FOR FOUR DAYS in December 2005, art-world luminaries, city officials, and academics gathered in Venice at the stunning Palazzo Cavalli Franchetti, just off the Ponte dell' Accademia on the Grand Canal. Mission: to debate the future of large-scale international exhibitions in general (and, by implication, the Venice Biennale in particular). Art historian and critic Robert Storr, next curator of what Italians call, simply, la Biennale, had been charged by the institution's leadership to organize the event, which he attempted to democratize by opening each session to discussion with the audience. But with a tight registration policy, eagle-eyed badge checkers, row after row of riservato seats, streaming media broadcast behind the panelists (input, creepily, from Palazzo surveillance cameras), and microphones handed preferentially to those in the riservato section, the event was never going to be as Storr might have hoped. Indeed, it served as an inherently nondemocratic emblem of biennials themselves. Based on some kind of selection process, and consisting of delicate loans, artist contracts, deals with gallerists, and last-minute curatorial coups, the global exhibition relies on stealth, tact, and a heavily vascularized art world. The symposium could only mimic the pseudo-egalitarianism that is the art world's favorite scam, masking the much larger geopolitical structures that are actually at play, which routinely demonstrate (pace Clausewitz) that biennials are global politics by other means.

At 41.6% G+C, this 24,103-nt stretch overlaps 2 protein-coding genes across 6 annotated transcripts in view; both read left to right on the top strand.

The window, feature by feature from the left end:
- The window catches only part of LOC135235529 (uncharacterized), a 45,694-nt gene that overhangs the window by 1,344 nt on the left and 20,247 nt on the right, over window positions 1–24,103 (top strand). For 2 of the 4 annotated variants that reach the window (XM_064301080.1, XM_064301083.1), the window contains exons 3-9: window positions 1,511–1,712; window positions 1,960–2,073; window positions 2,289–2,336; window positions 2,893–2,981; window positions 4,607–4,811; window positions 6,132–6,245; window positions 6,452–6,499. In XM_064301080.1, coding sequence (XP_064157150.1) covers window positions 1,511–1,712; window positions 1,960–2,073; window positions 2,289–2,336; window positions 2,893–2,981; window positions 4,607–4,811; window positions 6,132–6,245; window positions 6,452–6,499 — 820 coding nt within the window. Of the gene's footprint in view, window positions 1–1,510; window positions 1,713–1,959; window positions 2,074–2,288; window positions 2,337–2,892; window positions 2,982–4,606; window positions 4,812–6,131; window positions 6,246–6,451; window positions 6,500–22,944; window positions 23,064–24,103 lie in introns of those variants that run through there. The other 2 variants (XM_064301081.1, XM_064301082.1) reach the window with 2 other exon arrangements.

"Where Art Worlds Meet: Multiple Modernities and the Global Salon" felt crowded with some four hundred attendees (of whom about thirty were speakers): Biennale officials in dark suits, artists in black jeans, curators in funky furs, historians and critics in scarves or tieless button-downs (apart from one notable exception in Prada taffeta). Did we accomplish anything? Certainly the topics covered (among them "Culture as Event," the role of criticism; how local conditions "Prompt and Shape the Spread of the Global Salon"; and not insignificantly, "What's In It for Artists ...") have never been more pressing. Naturally, it was curators and critics who were most in touch with current anxieties. The underlying question was unstated, but everywhere: Has the Venice Biennale (the "mother of all biennials" according to symposium literature) become obsolete?
The first day's "Official Welcome" crackled with tension, as various more or less articulate, passionate, and pin-striped officials either defended the Biennale or--more surprisingly--articulated their dissatisfaction with "business as usual" (a business in which the same visitors were counted three times to get an attendance stat of 900,000: once at the Arsenale and Giardini [265,000], once again at off-site pavilions [370,000], and another time at "collateral" events [280,000]). The Biennale audience is dwindling, defeating its purpose since the massive international exhibition was invented in 1895 to produce a secure and returning public for the Lido-based tourist industry. The real pressure on the Biennale, of course, is not the weight of this III-year history (which counts as one of its few remaining advantages). Rather, it is the slew of startlingly vital bantamweight challenger exhibitions that is rocking the gondola--such as the sprightly Istanbul Biennial, or the openly alternative Manifesta Foundation that intentionally decoupled itself from nation-states and is now promising to abandon even the exhibition form to become an experimental art school.
Storr is exquisitely aware of such pressures, as evidenced by panels designed to reveal to the Venetian power brokers a broader postcolonial scene and brave new worlds beyond the borders of "old Europe." Discussions included younger movers and shakers such as curators Carlos Basualdo (Documenta II) and Vasif Kortun (9th International Istanbul Biennial), artist Steve McQueen, as well as New Delhi-based curator Geeta Kapur and former Havana organizer Gerardo Mosquera. …